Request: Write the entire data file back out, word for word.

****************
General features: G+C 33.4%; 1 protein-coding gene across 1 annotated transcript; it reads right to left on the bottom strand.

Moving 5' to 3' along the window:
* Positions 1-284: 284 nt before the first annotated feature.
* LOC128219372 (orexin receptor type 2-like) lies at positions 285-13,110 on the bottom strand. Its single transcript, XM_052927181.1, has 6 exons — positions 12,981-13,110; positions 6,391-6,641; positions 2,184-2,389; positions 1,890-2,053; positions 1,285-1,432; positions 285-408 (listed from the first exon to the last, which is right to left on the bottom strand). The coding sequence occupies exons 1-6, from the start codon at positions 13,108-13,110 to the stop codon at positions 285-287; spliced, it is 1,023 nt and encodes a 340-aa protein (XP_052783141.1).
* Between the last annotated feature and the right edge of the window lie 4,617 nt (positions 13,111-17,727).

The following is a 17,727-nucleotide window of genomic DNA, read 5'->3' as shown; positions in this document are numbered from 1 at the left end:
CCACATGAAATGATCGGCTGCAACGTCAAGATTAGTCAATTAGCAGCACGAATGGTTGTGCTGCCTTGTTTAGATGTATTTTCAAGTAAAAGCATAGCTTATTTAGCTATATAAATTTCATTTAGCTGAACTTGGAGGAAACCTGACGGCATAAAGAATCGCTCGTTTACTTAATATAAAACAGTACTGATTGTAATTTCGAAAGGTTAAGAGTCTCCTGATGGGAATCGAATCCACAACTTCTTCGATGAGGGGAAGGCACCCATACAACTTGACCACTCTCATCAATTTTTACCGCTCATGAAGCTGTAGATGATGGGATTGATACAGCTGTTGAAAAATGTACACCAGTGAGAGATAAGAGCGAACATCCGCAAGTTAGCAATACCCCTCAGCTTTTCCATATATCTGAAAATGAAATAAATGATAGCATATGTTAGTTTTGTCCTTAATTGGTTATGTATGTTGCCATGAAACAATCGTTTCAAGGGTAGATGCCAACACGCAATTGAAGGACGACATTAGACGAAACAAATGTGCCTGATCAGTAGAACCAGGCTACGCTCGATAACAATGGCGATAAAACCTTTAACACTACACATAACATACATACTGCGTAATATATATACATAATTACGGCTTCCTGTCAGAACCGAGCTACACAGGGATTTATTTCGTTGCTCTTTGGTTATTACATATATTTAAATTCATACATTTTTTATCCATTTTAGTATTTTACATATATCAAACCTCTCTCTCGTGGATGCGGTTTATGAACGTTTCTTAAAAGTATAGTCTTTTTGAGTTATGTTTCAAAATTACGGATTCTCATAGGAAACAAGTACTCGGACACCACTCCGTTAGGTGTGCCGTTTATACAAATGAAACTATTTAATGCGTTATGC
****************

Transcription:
General features: G+C 33.4%; 1 protein-coding gene across 1 annotated transcript; it reads right to left on the bottom strand.

Moving 5' to 3' along the window:
* Positions 1-284: 284 nt before the first annotated feature.
* LOC128219372 (orexin receptor type 2-like) lies at positions 285-13,110 on the bottom strand. Its single transcript, XM_052927181.1, has 6 exons — positions 12,981-13,110; positions 6,391-6,641; positions 2,184-2,389; positions 1,890-2,053; positions 1,285-1,432; positions 285-408 (listed from the first exon to the last, which is right to left on the bottom strand). The coding sequence occupies exons 1-6, from the start codon at positions 13,108-13,110 to the stop codon at positions 285-287; spliced, it is 1,023 nt and encodes a 340-aa protein (XP_052783141.1).
* Between the last annotated feature and the right edge of the window lie 4,617 nt (positions 13,111-17,727).

The following is a 17,727-nucleotide window of genomic DNA, read 5'->3' as shown; positions in this document are numbered from 1 at the left end:
CCACATGAAATGATCGGCTGCAACGTCAAGATTAGTCAATTAGCAGCACGAATGGTTGTGCTGCCTTGTTTAGATGTATTTTCAAGTAAAAGCATAGCTTATTTAGCTATATAAATTTCATTTAGCTGAACTTGGAGGAAACCTGACGGCATAAAGAATCGCTCGTTTACTTAATATAAAACAGTACTGATTGTAATTTCGAAAGGTTAAGAGTCTCCTGATGGGAATCGAATCCACAACTTCTTCGATGAGGGGAAGGCACCCATACAACTTGACCACTCTCATCAATTTTTACCGCTCATGAAGCTGTAGATGATGGGATTGATACAGCTGTTGAAAAATGTACACCAGTGAGAGATAAGAGCGAACATCCGCAAGTTAGCAATACCCCTCAGCTTTTCCATATATCTGAAAATGAAATAAATGATAGCATATGTTAGTTTTGTCCTTAATTGGTTATGTATGTTGCCATGAAACAATCGTTTCAAGGGTAGATGCCAACACGCAATTGAAGGACGACATTAGACGAAACAAATGTGCCTGATCAGTAGAACCAGGCTACGCTCGATAACAATGGCGATAAAACCTTTAACACTACACATAACATACATACTGCGTAATATATATACATAATTACGGCTTCCTGTCAGAACCGAGCTACACAGGGATTTATTTCGTTGCTCTTTGGTTATTACATATATTTAAATTCATACATTTTTTATCCATTTTAGTATTTTACATATATCAAACCTCTCTCTCGTGGATGCGGTTTATGAACGTTTCTTAAAAGTATAGTCTTTTTGAGTTATGTTTCAAAATTACGGATTCTCATAGGAAACAAGTACTCGGACACCACTCCGTTAGGTGTGCCGTTTATACAAATGAAACTATTTAATGCGTTATGC